Thursday, April 27, 2006

Student's Prize Is a Trip Into Immigration Limbo

This story is about Amadou Ly, an 18 year old boy from Senegal, who faces deportation becuase he is an illegal immigrant.

When he was 13, his mother brought him here, speaking no english at all. She left him in the U.S. to go to school, while she returned to Senegal. He has since become an exceptionally smart young man in a rough situation. He joined a robotics team in NYC and was set to compete in a robot building competition in Atlanta. One problem: He didn't have proper ID to board the plane becuase he was not a legal citizen.

"In the end, his fate could hinge on immigration legislation now being debated in Congress. Several Senate bills include a pathway for successful high school graduates to earn legal status. But a measure passed by the House of Representatives would make his presence in the United States a felony, and both House and Senate bills would curtail the judicial review that allows exceptions to deportation."

Personally, I feel as though he can contribute to society and should be given the opportunity to succeed in the U.S. The immigration reform must take cases like this into account. He has done nothing wrong and doesn't deserve to be treated as if he did do something wrong.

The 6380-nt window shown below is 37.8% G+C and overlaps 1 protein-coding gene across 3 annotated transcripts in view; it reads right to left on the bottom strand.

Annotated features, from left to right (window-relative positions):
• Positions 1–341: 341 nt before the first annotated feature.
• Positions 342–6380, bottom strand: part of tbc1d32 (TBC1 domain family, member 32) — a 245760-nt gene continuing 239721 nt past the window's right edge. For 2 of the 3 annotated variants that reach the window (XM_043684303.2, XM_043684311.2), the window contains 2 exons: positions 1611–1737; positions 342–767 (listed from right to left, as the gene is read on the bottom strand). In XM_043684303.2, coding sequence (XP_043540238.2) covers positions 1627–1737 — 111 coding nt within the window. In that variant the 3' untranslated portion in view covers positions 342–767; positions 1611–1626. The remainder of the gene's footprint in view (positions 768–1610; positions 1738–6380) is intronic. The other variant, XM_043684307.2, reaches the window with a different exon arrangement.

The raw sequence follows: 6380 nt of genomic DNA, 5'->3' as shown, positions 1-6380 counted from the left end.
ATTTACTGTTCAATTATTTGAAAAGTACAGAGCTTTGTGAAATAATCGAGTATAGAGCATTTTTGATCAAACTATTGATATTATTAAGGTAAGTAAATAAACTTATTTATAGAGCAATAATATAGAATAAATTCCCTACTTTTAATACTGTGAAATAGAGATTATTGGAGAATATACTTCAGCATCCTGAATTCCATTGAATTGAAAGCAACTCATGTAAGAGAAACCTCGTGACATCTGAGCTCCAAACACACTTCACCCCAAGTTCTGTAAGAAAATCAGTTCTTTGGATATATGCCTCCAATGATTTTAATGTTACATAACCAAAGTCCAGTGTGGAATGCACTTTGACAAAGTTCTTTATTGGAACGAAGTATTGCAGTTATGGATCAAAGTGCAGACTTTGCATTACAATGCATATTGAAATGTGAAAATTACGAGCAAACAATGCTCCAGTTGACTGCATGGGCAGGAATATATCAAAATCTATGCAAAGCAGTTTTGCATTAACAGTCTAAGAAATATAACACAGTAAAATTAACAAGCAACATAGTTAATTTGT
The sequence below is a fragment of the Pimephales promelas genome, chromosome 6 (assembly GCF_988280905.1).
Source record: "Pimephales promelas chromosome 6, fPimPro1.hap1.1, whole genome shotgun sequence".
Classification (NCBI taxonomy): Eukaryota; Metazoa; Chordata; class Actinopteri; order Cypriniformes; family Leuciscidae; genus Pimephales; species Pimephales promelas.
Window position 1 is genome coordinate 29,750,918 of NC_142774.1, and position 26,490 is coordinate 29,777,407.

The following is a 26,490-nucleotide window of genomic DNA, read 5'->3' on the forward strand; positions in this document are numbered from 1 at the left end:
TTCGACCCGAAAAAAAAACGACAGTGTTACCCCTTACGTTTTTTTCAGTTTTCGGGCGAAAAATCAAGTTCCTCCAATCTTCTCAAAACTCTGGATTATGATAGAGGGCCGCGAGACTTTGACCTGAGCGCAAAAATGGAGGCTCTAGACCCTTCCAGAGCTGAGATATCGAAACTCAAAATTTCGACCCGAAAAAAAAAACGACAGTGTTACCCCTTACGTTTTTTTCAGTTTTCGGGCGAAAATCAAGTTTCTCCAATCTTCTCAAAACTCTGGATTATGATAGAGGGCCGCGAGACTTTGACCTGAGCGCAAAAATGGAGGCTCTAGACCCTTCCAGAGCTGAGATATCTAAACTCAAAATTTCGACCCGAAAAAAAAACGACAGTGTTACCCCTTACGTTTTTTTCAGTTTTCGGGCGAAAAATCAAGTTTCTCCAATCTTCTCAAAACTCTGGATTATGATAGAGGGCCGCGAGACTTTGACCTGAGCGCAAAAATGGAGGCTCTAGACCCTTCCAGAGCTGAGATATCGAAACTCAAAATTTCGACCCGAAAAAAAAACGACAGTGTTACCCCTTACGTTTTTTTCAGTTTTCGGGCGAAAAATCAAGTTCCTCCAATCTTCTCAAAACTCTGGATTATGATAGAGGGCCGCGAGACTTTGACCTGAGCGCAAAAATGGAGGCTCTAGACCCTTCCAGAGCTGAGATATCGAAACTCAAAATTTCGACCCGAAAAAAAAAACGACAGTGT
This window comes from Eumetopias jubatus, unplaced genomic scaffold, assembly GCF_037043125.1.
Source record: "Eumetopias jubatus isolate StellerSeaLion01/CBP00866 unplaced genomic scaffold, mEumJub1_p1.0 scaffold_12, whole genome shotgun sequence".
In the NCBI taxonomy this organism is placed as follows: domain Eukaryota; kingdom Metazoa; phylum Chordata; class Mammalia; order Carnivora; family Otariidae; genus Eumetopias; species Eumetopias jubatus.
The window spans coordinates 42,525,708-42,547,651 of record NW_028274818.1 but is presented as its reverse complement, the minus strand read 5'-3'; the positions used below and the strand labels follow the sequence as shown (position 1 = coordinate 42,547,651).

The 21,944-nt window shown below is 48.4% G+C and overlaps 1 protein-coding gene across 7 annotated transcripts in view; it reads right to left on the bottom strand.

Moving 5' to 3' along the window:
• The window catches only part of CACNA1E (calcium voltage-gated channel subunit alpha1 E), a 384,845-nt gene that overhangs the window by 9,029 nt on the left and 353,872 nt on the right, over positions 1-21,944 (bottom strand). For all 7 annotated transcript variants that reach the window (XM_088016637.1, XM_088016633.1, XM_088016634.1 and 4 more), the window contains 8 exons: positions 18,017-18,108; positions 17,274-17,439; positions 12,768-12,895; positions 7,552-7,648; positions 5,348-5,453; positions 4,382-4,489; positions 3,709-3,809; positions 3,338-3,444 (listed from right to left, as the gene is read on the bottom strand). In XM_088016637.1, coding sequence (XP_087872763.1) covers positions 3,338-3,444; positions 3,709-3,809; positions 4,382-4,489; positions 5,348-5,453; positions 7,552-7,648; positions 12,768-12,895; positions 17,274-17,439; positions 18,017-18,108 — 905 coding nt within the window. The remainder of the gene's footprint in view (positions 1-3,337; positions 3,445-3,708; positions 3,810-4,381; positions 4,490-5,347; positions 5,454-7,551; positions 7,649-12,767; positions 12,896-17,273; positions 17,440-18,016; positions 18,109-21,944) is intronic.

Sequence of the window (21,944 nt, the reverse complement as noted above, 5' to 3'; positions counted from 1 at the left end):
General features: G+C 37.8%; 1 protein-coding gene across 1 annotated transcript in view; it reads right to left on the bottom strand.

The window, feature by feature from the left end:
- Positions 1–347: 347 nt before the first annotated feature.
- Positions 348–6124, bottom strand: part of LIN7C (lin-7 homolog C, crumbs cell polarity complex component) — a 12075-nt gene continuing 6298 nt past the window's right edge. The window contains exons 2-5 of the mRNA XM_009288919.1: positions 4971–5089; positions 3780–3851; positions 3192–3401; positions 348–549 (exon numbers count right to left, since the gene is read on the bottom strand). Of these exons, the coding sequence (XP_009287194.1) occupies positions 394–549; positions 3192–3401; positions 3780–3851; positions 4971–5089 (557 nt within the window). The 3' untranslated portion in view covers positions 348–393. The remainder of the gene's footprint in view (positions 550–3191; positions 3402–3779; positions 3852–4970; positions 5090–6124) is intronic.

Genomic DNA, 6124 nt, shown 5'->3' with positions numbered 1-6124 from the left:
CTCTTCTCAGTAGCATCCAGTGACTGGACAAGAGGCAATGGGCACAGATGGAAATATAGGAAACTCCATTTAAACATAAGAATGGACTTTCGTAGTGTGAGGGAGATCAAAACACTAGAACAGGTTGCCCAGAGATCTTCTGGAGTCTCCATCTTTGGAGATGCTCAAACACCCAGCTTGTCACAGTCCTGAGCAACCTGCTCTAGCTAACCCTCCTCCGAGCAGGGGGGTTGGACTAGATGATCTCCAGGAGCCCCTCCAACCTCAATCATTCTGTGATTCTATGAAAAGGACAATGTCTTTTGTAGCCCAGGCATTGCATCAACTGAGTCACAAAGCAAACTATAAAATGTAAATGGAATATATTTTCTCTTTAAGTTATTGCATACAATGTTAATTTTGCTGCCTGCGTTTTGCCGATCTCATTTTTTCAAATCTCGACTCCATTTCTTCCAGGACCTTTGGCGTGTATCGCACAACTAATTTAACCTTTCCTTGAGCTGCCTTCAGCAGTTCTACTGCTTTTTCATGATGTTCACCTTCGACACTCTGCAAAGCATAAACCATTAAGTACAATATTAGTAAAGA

How do you feel? Should someone like Ly be able to stay within the country, or should he be forced to leave as an illegal immigrant?

Monday, April 24, 2006

Bush pushes immigrations reform as Congress returns from break

This is the one of the most recent updates on U.S. immigration policy (following up on Stacy's post). Bush is calling for some sort of middle ground because he believes that it is impossible to send back 11 million illegal aliens, but also is concerned with letting immigrants in to work legally. Bush is currently pushing a bill to allow more foreigners to legally work in the United States, but Conservatives and Democrats have a list of amendments they want to consider. Senator Specter believes differences in opinions will be worked out and that a bill will be passed. Yet Specter does realize that the American immigration system has been broken down and that this bill will not be a quick fix if all problems are not addressed. What will Americans think if this bill is passed? Will they finally voice their opinion? Is this going to be an example of Americans only caring about an issue when that particular issue becomes a controversial topic in the public sphere?